Thursday, July 17, 2014

Guess What This Perl Does

Mark Dominus (author of an advanced Perl book):

A few weeks ago I asked people to predict, without trying it first, what this would print:

perl -le 'print(two + two == five ? "true" : "false")'

(If you haven’t seen this yet, I recommend that you guess, and then test your guess, before reading the rest of this article.)

People familiar with Perl guess that it will print true; that is what I guessed. The reasoning is as follows: Perl is willing to treat the unquoted strings two and five as strings, as if they had been quoted, and is also happy to use the + and == operators on them, converting the strings to numbers in its usual way. If the strings had looked like "2" and "5" Perl would have treated them as 2 and 5, but as they don’t look like decimal numerals, Perl interprets them as zeroes. (Perl wants to issue a warning about this, but the warning is not enabled by default. Since the two and five are treated as zeroes, the result of the == comparison are true, and the string "true" should be selected and printed.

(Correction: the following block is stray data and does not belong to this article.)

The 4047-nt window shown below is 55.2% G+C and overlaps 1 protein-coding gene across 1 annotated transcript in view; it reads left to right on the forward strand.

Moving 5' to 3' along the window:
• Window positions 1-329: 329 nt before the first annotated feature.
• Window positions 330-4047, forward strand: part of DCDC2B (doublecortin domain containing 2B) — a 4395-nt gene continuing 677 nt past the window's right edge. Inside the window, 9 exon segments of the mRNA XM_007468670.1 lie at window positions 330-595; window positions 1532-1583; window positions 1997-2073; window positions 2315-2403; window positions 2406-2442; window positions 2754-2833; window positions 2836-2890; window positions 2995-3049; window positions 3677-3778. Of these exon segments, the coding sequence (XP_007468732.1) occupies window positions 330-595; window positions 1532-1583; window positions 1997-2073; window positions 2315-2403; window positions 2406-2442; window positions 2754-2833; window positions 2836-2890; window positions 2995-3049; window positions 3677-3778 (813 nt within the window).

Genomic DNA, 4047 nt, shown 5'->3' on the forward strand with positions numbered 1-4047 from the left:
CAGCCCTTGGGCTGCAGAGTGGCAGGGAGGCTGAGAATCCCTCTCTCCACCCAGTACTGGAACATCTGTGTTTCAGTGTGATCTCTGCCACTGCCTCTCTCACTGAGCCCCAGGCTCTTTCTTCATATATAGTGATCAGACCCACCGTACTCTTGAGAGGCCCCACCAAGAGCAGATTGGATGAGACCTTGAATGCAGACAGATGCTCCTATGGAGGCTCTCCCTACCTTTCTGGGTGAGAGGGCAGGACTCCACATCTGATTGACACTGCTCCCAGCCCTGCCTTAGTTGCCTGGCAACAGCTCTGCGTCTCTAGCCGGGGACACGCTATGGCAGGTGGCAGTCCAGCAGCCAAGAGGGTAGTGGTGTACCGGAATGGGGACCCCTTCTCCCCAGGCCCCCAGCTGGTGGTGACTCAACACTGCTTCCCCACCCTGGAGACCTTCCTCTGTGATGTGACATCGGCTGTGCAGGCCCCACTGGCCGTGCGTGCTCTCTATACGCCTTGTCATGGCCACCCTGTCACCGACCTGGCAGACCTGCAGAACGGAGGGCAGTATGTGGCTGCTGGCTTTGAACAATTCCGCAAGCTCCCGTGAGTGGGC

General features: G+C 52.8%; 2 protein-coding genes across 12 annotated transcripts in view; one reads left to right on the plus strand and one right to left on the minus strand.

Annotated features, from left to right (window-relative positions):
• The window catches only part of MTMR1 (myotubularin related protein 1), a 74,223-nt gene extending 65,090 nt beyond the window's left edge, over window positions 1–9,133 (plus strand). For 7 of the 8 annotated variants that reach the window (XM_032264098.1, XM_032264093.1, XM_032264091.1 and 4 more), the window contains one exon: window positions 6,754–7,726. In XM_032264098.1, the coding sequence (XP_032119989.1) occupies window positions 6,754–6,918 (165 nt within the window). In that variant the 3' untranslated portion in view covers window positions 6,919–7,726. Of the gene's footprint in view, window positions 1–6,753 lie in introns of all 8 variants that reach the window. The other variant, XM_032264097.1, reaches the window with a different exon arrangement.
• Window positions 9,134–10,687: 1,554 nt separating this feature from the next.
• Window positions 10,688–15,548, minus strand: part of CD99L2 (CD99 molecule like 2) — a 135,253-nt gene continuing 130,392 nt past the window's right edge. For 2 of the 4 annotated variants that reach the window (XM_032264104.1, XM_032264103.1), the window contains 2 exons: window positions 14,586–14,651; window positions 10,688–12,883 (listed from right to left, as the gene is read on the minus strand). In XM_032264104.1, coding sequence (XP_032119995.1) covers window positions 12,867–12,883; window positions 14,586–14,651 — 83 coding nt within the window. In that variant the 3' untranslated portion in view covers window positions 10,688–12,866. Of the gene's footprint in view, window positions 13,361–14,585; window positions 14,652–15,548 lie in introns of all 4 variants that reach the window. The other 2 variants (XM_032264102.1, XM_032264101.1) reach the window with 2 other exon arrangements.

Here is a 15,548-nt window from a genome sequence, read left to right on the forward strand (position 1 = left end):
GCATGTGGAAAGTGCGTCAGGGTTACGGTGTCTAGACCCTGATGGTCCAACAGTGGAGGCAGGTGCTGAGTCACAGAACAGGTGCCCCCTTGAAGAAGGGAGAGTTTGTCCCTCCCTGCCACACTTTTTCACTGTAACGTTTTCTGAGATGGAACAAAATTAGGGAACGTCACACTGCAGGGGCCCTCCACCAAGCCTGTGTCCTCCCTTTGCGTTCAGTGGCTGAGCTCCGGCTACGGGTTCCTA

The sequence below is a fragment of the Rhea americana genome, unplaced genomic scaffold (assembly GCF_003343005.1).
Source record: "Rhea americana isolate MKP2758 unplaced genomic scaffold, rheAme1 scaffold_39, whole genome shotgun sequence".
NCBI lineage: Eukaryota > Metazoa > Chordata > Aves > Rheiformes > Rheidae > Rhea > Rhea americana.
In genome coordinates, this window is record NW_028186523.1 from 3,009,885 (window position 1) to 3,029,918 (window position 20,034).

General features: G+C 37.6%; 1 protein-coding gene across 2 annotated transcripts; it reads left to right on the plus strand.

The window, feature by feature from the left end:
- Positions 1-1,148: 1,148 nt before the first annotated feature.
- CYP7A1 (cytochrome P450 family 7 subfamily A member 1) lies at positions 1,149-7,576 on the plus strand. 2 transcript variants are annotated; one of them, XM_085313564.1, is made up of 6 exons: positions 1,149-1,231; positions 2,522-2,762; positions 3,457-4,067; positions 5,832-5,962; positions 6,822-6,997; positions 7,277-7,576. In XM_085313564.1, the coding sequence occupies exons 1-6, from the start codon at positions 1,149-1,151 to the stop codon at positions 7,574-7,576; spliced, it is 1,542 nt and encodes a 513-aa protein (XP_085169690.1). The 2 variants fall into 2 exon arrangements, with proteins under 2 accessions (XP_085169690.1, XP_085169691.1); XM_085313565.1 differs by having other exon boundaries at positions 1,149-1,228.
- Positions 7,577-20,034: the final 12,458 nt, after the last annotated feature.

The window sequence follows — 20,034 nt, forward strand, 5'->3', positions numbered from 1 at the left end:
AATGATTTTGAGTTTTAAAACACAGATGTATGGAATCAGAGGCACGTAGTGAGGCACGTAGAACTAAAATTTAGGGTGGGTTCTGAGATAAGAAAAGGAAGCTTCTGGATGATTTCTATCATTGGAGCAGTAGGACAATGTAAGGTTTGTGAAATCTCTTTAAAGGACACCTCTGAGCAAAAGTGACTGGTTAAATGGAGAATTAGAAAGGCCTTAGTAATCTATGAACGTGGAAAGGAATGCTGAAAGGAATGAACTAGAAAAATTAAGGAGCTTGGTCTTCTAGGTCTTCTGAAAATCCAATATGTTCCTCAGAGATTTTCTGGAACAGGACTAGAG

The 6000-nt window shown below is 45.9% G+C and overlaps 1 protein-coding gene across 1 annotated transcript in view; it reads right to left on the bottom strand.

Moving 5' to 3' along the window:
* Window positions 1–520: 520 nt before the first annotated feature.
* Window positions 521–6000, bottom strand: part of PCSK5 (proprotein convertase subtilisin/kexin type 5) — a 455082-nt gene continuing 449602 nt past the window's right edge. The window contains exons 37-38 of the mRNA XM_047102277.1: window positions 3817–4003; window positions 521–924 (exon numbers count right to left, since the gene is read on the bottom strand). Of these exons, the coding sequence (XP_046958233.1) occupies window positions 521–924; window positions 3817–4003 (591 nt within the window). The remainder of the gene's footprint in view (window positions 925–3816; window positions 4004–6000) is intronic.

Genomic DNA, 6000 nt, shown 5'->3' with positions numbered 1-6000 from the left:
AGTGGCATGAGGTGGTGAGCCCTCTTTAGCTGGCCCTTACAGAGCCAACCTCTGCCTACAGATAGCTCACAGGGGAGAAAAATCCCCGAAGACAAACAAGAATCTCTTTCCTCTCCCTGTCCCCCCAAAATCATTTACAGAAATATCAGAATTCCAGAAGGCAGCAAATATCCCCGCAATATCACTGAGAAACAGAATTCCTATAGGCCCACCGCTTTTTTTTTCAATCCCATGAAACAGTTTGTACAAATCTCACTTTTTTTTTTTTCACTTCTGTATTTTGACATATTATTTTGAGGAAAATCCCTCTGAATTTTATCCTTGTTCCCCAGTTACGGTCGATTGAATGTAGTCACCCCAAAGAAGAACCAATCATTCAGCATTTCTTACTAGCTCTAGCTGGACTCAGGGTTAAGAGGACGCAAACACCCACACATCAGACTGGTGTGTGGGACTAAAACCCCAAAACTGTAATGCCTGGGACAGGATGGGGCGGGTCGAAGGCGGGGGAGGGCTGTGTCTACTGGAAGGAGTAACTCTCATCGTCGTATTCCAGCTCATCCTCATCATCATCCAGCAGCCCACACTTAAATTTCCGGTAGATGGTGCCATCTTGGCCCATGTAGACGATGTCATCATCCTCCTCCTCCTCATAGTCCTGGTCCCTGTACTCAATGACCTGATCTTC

Of course, that’s not what it does.

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Coming from someone who does not know Perl, literally at all:

My first thought when I see it is: two & five must have been variables. But I quickly discarded that within a few seconds when I realized I was looking at a single self-contained line of code. My second thought was that Perl must attempt to figure out what an unquoted string is (inference typing). If you put in a 5, it would resolve to a number. Two would resolve to a string. In many languages, using the + operator on a string would concatenate. So I would read the line of code as: ("twotwo" == "five" ? "true" : "false"), which would return "false".

It'll try and fail on printing on unopened file handle

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